The Struggle In James Welch's Fools Crow

549 Words3 Pages
In the late 19th century of the United States, there was a push from western culture for the American agenda, which was to indoctrinate the Native Americans through any means necessary, to achieve their Manifest Destiny. This means that the Native Americans faced tragedies beyond imagination: massacre, disease, and assimilation. However, as described in James Welch’ historical fiction novel “Fools Crow”, Native Americans fought for their survival and cultural continuance despite the ultimate destruction. In the book “Fools Crow” the main character and narrator of the story is a young, Pikuni man by the name of Fools Crow and towards the end of the novel Fools Crow goes on a journey to meet a woman named Feather Woman who possesses this strange yellow skin. What made this yellow skin strange was as Fools Crow stared into it, the yellow skin’s designs began to show him visions of his people, “Gradually he began to see the features of the design, and it was the Pikuni country with its creeks and rivers and small mountain ranges,” (Welch, 358). These visions later turn out to be…show more content…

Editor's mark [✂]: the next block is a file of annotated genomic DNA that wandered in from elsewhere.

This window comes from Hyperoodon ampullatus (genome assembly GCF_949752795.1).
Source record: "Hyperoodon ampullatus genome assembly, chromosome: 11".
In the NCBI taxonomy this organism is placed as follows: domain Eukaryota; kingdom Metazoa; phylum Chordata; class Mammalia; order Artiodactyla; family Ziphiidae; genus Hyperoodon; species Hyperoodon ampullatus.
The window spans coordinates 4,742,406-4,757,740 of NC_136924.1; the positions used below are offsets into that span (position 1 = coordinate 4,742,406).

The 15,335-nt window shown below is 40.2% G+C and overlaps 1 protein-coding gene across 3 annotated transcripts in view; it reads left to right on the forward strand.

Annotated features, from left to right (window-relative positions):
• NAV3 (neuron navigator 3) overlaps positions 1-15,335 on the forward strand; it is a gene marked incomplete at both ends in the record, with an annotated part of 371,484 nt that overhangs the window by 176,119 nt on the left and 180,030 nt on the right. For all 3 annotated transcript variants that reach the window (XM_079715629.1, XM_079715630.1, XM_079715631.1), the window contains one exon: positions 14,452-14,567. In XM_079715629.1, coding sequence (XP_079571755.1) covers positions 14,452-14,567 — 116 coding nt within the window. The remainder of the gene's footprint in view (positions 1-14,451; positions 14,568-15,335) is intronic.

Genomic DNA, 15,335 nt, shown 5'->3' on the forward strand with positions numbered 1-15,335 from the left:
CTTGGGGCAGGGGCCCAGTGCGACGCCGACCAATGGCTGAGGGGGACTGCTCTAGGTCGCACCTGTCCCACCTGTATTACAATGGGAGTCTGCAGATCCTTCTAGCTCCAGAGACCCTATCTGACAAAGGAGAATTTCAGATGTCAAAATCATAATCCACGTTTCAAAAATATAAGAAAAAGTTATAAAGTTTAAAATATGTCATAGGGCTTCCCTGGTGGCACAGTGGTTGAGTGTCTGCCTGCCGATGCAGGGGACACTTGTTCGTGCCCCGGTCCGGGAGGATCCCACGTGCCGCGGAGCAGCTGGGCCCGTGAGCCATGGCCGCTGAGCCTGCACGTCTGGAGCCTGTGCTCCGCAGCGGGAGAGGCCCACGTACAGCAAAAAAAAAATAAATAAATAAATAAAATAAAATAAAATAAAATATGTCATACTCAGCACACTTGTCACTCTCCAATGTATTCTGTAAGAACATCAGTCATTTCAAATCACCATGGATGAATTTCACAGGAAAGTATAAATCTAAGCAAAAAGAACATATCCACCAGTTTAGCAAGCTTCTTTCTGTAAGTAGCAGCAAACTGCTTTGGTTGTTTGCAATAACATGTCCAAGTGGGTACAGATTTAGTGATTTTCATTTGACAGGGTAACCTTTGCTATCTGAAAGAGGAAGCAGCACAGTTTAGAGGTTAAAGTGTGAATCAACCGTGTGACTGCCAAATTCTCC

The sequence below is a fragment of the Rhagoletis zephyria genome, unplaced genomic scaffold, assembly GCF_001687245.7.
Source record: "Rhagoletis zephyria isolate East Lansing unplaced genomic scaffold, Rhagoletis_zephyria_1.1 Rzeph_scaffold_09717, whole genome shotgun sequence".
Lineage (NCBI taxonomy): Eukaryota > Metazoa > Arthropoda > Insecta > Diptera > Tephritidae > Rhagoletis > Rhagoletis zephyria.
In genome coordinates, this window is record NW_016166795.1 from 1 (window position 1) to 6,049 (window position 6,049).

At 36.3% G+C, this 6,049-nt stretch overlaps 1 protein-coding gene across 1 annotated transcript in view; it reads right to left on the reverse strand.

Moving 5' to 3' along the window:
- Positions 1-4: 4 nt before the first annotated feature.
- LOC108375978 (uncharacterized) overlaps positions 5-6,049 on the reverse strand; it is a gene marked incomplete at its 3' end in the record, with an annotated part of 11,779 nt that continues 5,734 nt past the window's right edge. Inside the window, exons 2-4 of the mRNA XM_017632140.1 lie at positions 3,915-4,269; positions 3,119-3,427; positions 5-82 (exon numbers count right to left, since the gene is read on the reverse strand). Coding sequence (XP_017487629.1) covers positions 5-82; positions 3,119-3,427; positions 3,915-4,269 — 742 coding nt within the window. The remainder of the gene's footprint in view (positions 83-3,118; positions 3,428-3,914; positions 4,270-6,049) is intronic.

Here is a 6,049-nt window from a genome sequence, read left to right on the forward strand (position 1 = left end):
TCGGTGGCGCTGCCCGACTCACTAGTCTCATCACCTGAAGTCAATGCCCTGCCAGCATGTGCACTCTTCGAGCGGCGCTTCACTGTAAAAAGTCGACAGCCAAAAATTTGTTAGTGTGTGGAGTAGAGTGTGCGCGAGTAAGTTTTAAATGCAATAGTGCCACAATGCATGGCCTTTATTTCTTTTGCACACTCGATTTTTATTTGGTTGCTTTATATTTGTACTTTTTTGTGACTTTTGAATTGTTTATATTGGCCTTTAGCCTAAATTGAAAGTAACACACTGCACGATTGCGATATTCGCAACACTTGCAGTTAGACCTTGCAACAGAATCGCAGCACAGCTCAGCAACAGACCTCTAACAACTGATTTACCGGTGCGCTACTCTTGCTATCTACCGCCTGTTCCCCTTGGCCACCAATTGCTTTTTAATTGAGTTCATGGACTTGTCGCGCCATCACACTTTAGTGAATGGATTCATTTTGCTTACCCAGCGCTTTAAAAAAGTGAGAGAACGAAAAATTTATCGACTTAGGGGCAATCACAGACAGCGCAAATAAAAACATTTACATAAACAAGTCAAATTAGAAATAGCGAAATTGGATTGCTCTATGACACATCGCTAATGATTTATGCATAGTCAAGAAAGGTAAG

At the end of the novel, a Thunder Moon ceremony was performed which Fools Crow and the other survivors participated in. At this ceremony Fools Crow comes to realize that not all was lost and that they were still alive, “For even though he was, like Feather Woman, burdened with the knowledge of his people, their lives, and the lives of their children, he knew they would survive, for they were the chosen ones,” (Welch. 392). Then, Welch goes on to describe the return of the blackhorns, how everything was back to how it all should be, “The blackhorns had returned, and, all around, it was as it should be,” (Welch, 393). Just as he used Fools Crow’s vision to foreshadow devastation and destruction for his people, Welch used the return of the blackhorns to foreshadow a future life of hope and
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